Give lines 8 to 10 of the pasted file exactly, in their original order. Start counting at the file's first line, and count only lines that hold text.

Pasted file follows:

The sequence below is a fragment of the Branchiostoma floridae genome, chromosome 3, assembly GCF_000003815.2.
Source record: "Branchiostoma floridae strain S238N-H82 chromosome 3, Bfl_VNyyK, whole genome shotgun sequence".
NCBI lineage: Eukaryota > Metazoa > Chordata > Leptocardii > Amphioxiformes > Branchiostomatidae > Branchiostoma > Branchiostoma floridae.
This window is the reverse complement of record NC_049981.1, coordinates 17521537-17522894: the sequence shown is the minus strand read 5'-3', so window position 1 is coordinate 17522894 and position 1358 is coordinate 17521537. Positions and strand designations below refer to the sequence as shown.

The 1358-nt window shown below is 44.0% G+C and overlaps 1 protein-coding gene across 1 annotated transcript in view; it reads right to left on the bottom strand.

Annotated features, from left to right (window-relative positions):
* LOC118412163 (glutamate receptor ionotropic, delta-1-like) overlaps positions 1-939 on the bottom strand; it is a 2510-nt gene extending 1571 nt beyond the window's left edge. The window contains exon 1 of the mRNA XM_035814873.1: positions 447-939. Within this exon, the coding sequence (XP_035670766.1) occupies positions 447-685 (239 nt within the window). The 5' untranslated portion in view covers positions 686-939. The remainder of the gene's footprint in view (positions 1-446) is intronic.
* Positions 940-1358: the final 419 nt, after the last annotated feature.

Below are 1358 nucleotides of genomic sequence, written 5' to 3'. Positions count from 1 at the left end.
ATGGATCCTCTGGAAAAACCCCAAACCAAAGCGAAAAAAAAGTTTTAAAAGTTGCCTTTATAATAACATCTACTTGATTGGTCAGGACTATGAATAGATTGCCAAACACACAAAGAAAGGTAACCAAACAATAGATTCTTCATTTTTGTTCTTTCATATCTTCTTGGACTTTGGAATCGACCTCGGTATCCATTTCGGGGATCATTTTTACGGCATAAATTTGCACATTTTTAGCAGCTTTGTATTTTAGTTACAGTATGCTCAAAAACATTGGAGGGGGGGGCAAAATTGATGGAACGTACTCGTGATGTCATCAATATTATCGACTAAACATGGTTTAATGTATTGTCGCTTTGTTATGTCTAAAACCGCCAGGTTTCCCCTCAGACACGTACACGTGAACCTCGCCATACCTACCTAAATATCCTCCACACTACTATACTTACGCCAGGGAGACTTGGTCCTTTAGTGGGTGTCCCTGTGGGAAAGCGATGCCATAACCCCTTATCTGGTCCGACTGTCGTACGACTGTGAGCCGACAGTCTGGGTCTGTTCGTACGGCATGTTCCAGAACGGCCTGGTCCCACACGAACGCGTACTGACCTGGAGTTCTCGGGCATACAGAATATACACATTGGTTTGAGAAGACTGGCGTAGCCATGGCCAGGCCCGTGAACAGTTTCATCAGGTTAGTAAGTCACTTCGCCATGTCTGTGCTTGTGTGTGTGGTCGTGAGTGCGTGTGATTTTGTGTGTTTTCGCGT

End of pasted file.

* Positions 940-1358: the final 419 nt, after the last annotated feature.

Below are 1358 nucleotides of genomic sequence, written 5' to 3'. Positions count from 1 at the left end.
ATGGATCCTCTGGAAAAACCCCAAACCAAAGCGAAAAAAAAGTTTTAAAAGTTGCCTTTATAATAACATCTACTTGATTGGTCAGGACTATGAATAGATTGCCAAACACACAAAGAAAGGTAACCAAACAATAGATTCTTCATTTTTGTTCTTTCATATCTTCTTGGACTTTGGAATCGACCTCGGTATCCATTTCGGGGATCATTTTTACGGCATAAATTTGCACATTTTTAGCAGCTTTGTATTTTAGTTACAGTATGCTCAAAAACATTGGAGGGGGGGGCAAAATTGATGGAACGTACTCGTGATGTCATCAATATTATCGACTAAACATGGTTTAATGTATTGTCGCTTTGTTATGTCTAAAACCGCCAGGTTTCCCCTCAGACACGTACACGTGAACCTCGCCATACCTACCTAAATATCCTCCACACTACTATACTTACGCCAGGGAGACTTGGTCCTTTAGTGGGTGTCCCTGTGGGAAAGCGATGCCATAACCCCTTATCTGGTCCGACTGTCGTACGACTGTGAGCCGACAGTCTGGGTCTGTTCGTACGGCATGTTCCAGAACGGCCTGGTCCCACACGAACGCGTACTGACCTGGAGTTCTCGGGCATACAGAATATACACATTGGTTTGAGAAGACTGGCGTAGCCATGGCCAGGCCCGTGAACAGTTTCATCAGGTTAGTAAGTCACTTCGCCATGTCTGTGCTTGTGTGTGTGGTCGTGAGTGCGTGTGATTTTGTGTGTTTTCGCGT